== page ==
Google your name.

See something you don't like? The European Union Court of Justice says individuals should have the right to have offending links removed.

Business Week outlines the ruling, which affects European Union citizens and all search engines in Europe, and is sure to cause headaches for Google, Yahoo, Microsoft's Bing and other such companies.

Google officials told Business Week that it was disappointed and studying the implications of the ruling.

The court decision stems from a complaint by Mario Costeja Gonzalez, a Spanish man who objected when a Google search of his name turned up information from 1998 when his property was scheduled for auction to settle social security debts, according to a press release from the court.

The case is seen as the first test to the European Union concept of "the right to be forgotten," a push for more personal privacy in the digital era. The court upheld the concept, saying that Google should, upon request, remove information that is "inadequate, irrelevant or no longer relevant."

Lots to think about.

The Guardian offers a bunch of stories here about the "right to be forgotten."

Over on the Washington Post's Intersect blog, Caitlin Dewey raises interesting questions about memory and the broader implications of an Internet that "forgets." She writes, in part:

"By ruling that Google had to alter its 'memories' for some, it essentially ruled that it should become less scrutable and less transparent for others. Because an individual has the 'right to be forgotten,' everyone else has a legal obligation to forget."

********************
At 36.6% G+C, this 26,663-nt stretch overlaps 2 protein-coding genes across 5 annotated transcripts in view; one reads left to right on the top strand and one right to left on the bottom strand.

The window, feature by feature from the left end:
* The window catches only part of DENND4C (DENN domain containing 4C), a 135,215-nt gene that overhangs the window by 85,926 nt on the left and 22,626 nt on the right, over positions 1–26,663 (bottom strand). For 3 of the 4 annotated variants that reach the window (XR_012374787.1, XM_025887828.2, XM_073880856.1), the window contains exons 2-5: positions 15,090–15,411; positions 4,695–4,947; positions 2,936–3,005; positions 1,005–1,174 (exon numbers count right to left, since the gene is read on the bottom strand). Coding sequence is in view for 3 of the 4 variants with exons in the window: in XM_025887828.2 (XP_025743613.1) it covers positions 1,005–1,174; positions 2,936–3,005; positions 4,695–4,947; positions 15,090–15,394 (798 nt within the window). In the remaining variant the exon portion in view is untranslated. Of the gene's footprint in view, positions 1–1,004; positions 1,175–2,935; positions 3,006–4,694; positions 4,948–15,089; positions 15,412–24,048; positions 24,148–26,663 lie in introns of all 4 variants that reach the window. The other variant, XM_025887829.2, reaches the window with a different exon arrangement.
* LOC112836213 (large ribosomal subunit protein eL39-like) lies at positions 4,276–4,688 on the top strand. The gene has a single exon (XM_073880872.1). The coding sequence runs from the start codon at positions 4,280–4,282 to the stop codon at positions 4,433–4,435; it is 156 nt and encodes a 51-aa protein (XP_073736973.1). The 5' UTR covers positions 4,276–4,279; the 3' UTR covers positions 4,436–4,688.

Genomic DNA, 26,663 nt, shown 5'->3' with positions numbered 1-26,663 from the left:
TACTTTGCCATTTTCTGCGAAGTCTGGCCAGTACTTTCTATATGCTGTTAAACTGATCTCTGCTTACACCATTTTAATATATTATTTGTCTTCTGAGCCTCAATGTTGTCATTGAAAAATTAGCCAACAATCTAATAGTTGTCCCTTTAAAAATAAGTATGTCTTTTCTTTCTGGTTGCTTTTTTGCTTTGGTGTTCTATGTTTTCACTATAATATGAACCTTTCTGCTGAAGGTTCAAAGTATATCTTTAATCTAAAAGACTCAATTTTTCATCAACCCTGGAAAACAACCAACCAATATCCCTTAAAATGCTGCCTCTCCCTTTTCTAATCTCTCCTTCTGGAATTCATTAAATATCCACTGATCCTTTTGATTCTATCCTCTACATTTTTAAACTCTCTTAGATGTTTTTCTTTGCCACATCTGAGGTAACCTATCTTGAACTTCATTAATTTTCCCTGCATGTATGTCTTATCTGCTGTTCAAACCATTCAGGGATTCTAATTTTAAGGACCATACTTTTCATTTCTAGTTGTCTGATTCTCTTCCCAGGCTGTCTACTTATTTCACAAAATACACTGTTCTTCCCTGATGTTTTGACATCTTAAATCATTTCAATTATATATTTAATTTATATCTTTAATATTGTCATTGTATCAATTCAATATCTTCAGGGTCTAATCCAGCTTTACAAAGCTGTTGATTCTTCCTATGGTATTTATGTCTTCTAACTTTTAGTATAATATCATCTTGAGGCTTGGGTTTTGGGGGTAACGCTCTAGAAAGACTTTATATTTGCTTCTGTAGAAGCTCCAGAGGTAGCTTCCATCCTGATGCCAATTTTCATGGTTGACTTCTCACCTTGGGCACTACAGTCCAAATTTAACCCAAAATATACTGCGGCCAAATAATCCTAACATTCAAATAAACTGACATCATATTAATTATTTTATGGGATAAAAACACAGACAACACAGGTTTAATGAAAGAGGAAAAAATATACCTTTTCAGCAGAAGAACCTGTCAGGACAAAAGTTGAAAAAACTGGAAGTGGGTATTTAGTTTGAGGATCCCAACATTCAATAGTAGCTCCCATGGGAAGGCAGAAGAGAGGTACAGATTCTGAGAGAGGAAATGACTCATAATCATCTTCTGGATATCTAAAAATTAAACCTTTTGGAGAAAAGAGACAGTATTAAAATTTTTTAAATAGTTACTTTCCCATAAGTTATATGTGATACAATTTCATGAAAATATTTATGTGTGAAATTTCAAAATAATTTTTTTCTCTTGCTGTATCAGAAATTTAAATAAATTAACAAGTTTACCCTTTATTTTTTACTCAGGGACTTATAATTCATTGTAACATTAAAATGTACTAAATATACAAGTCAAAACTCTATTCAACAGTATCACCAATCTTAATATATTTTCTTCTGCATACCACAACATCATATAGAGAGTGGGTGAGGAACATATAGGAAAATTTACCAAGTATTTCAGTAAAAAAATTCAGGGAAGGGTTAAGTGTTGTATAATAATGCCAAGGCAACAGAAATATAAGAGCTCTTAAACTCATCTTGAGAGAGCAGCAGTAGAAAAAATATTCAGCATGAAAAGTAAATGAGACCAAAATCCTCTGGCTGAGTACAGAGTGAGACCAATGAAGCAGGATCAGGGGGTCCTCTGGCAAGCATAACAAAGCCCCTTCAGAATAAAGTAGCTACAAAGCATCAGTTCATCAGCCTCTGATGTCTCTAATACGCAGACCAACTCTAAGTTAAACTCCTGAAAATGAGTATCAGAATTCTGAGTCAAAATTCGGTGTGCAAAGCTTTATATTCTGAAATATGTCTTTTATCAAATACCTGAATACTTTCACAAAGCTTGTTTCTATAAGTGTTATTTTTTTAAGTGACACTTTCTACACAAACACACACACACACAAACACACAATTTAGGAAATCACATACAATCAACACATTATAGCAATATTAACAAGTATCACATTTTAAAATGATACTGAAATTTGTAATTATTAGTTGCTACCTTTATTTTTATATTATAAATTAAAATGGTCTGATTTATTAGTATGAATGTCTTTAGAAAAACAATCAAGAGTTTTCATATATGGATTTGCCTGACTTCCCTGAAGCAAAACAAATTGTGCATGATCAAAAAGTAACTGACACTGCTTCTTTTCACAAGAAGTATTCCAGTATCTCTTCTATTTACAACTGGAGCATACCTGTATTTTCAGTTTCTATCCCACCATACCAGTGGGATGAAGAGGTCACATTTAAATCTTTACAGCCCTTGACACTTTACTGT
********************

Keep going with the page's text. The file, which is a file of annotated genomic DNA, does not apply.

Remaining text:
Harvard University Law Professor Jonathan Zittrain also offers an interesting take, too, digging into the sticky process of implementing such a ruling. For instance:

"The answer might lie in the limits of the ruling: it appears that the idea is not to remove certain indexed Web pages, such as public records, from a search engine entirely, but rather only to give people a shot at removing that which appears as a search result under their names. So a document called 'Jonathan Zittrain foreclosure of 123 Main St.' might be (if I were an EU citizen) ripe for removal as a result under 'Jonathan Zittrain,' but not under '123 Main St. foreclosure.'"

And that's just the beginning. Want to examine the ruling yourself? The full text of the court's judgement is here.

(Photo by the Associated Press.)

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